I think that maybe we have a problem with the term procrastination itself. The psychological definitions I am aware of certainly put the word in a much more negative context than the day-to-day use I have experienced. This lead to people becoming anxious because of, if we want to call it like that, “perceived procrastination”, that in reality was nothing but resistance to doing stupid or unnecessary tasks. It was that part of the term I was referring to, because I think that our work environments can become quite unhealthy if we´re only after results, not matter what. You might get results, but the quality goes down, innovation ends, and workers won´t feel well anymore. Does that make sense to you?

  10. we’re studying how “laziness leads to downfall” at the temple in one of the sutras. I tend to disagree with it because I guess I feel ‘idleness’ can be productive too! I think people try to accomplish so much, but what’s wrong with an ordinary (as opposed to epic) life? A non-productive life.. etc. Relax and enjoy the simple moments. One thing also, as a social group, hippies may not be the most well revered, and as a group, they can be pretty lazy overall! I think a lot of people try to accomplish things, to feel like they’ve derived some meaning in their lives.. make something of themselves. etc. It’s all ego, really.

    1. Janet, why do the monks think that “laziness leads to downfall”? It reminds me a bit of the Christian cardinal sin of acedia (sloth) – that, of course, is often understood as “the sin of laziness”, while in reality it may be interpreted as “denial to be oneself”, resulting in useless productivity. Josef Pieper wrote about that.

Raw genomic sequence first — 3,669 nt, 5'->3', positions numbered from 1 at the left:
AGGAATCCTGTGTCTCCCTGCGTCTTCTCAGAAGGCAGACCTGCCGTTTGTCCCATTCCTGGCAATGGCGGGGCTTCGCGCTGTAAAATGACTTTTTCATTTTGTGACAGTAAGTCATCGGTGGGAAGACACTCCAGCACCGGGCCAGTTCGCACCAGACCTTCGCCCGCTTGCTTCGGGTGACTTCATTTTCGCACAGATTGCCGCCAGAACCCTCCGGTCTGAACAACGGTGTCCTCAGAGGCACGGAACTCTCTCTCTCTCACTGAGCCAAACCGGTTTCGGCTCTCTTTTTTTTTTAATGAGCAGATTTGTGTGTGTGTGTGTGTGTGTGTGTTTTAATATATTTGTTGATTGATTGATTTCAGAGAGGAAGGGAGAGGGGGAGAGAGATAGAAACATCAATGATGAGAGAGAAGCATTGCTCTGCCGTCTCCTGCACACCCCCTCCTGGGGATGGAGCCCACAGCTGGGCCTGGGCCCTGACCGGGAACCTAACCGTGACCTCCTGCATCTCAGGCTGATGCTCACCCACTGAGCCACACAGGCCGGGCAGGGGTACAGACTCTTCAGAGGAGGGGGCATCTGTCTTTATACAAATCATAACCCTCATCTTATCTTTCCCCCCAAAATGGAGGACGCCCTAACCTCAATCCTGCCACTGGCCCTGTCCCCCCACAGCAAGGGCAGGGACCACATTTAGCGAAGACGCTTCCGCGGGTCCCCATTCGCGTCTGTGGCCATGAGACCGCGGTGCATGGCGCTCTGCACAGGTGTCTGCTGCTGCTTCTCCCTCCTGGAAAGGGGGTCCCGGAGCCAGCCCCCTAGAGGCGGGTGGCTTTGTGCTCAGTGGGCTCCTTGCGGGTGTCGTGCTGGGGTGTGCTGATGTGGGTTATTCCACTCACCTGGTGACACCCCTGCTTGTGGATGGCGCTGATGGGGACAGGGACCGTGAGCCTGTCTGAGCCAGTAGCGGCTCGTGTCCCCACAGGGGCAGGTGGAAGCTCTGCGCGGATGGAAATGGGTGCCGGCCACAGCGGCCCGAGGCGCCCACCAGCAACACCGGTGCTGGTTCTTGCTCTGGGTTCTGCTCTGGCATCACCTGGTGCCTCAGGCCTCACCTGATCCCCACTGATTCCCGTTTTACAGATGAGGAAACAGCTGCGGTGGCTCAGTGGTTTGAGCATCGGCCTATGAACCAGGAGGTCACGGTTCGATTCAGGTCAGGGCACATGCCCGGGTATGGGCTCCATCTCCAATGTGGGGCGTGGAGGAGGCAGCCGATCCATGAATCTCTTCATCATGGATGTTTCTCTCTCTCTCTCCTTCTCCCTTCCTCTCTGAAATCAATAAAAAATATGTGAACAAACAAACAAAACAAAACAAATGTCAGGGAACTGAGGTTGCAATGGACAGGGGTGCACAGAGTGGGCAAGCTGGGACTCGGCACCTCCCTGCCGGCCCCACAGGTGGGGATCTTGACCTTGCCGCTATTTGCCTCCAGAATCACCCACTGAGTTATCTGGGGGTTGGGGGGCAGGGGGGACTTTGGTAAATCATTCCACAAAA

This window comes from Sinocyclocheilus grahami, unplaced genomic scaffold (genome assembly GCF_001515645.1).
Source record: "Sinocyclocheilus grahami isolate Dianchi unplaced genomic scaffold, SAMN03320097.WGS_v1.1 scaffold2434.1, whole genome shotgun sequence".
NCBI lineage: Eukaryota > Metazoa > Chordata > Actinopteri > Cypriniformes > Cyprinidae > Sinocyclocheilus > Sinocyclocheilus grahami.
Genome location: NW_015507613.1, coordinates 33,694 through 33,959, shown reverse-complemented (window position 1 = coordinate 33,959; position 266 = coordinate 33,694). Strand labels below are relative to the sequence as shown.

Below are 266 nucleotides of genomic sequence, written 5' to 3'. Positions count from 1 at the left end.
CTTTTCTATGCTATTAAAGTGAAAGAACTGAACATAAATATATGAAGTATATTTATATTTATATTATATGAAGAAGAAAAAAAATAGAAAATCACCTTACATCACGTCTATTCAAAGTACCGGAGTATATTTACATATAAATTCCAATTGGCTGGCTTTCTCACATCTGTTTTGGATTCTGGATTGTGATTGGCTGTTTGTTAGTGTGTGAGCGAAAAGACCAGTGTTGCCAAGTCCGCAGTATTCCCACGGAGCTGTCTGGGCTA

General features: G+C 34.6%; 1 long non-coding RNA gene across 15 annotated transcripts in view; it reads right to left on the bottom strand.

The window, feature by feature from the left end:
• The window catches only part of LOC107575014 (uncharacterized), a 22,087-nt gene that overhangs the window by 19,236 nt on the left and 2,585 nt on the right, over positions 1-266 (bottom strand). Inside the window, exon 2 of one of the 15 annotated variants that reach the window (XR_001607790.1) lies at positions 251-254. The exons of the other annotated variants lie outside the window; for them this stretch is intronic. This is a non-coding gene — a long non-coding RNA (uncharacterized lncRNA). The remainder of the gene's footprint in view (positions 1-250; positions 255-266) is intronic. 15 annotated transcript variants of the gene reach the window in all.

I too see the connection between ego and accomplishment you mention, the weird thing being that people will strive for accomplishments of external value instead of just going for what interests THEM.

  11. Hey, I’m a new reader here and love your stuff. And this post, I just adore. Nice to know there are other True Believers. :) For years, I listened to a lot of nagging for “wasting your time, fooling around on the computer” when I could have been “getting something done”. I make my living fooling around on the computer now. ;)

    1. Maureen, thank you so much for your kind comment! It’s great to hear there are more of us benefiting from the occasional dives into procrastination and apparently aimless play. :)

  12. Today, reviewing my mind map of “pending blog comments” I saw that I had not commented here yet! Odd, because I even choose this post as my “One post in someone else’s blog that you wish you’d written”, in Darren Rowse’s 7 Link Challenge.